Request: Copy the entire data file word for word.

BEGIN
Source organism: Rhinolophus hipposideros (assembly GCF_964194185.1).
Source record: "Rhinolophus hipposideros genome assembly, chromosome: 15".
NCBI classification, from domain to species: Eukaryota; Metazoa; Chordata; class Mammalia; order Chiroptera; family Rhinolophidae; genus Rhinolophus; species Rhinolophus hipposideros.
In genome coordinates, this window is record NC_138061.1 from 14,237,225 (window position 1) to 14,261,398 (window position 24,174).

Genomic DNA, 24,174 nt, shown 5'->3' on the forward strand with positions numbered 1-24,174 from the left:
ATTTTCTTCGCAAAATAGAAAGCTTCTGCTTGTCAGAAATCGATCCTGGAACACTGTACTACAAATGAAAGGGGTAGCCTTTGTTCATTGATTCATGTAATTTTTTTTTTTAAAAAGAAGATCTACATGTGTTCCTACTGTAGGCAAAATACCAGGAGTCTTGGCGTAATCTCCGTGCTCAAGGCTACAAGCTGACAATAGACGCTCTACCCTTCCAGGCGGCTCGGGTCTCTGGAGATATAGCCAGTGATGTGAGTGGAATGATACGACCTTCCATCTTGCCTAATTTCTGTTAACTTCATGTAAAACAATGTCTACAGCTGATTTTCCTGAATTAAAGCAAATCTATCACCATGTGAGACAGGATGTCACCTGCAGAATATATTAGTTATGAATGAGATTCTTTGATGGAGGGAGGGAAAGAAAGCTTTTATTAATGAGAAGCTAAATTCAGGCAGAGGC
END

Source organism: Rhinolophus hipposideros (assembly GCF_964194185.1).
Source record: "Rhinolophus hipposideros genome assembly, chromosome: 15".
NCBI classification, from domain to species: Eukaryota; Metazoa; Chordata; class Mammalia; order Chiroptera; family Rhinolophidae; genus Rhinolophus; species Rhinolophus hipposideros.
In genome coordinates, this window is record NC_138061.1 from 14,237,225 (window position 1) to 14,261,398 (window position 24,174).

Genomic DNA, 24,174 nt, shown 5'->3' on the forward strand with positions numbered 1-24,174 from the left:
ATTTTCTTCGCAAAATAGAAAGCTTCTGCTTGTCAGAAATCGATCCTGGAACACTGTACTACAAATGAAAGGGGTAGCCTTTGTTCATTGATTCATGTAATTTTTTTTTTTAAAAAGAAGATCTACATGTGTTCCTACTGTAGGCAAAATACCAGGAGTCTTGGCGTAATCTCCGTGCTCAAGGCTACAAGCTGACAATAGACGCTCTACCCTTCCAGGCGGCTCGGGTCTCTGGAGATATAGCCAGTGATGTGAGTGGAATGATACGACCTTCCATCTTGCCTAATTTCTGTTAACTTCATGTAAAACAATGTCTACAGCTGATTTTCCTGAATTAAAGCAAATCTATCACCATGTGAGACAGGATGTCACCTGCAGAATATATTAGTTATGAATGAGATTCTTTGATGGAGGGAGGGAAAGAAAGCTTTTATTAATGAGAAGCTAAATTCAGGCAGAGGC